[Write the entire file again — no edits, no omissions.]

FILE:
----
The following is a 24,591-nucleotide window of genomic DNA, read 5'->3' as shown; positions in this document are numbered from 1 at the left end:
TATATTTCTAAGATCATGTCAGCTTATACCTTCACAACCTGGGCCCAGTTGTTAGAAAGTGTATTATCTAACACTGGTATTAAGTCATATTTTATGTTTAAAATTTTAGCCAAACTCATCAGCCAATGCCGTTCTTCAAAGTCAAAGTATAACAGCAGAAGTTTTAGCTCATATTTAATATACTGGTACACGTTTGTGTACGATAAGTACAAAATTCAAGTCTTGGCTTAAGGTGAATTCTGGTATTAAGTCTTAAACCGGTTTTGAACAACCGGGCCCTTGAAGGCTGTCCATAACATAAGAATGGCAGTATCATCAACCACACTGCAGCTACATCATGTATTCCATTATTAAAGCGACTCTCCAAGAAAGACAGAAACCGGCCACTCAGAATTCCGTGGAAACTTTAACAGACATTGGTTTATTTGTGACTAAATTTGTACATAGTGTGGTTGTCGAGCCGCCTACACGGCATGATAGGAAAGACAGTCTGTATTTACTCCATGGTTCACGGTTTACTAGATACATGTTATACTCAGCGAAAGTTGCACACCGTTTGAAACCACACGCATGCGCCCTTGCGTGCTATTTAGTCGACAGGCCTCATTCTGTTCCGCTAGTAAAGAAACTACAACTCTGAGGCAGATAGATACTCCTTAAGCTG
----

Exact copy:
The following is a 24,591-nucleotide window of genomic DNA, read 5'->3' as shown; positions in this document are numbered from 1 at the left end:
TATATTTCTAAGATCATGTCAGCTTATACCTTCACAACCTGGGCCCAGTTGTTAGAAAGTGTATTATCTAACACTGGTATTAAGTCATATTTTATGTTTAAAATTTTAGCCAAACTCATCAGCCAATGCCGTTCTTCAAAGTCAAAGTATAACAGCAGAAGTTTTAGCTCATATTTAATATACTGGTACACGTTTGTGTACGATAAGTACAAAATTCAAGTCTTGGCTTAAGGTGAATTCTGGTATTAAGTCTTAAACCGGTTTTGAACAACCGGGCCCTTGAAGGCTGTCCATAACATAAGAATGGCAGTATCATCAACCACACTGCAGCTACATCATGTATTCCATTATTAAAGCGACTCTCCAAGAAAGACAGAAACCGGCCACTCAGAATTCCGTGGAAACTTTAACAGACATTGGTTTATTTGTGACTAAATTTGTACATAGTGTGGTTGTCGAGCCGCCTACACGGCATGATAGGAAAGACAGTCTGTATTTACTCCATGGTTCACGGTTTACTAGATACATGTTATACTCAGCGAAAGTTGCACACCGTTTGAAACCACACGCATGCGCCCTTGCGTGCTATTTAGTCGACAGGCCTCATTCTGTTCCGCTAGTAAAGAAACTACAACTCTGAGGCAGATAGATACTCCTTAAGCTG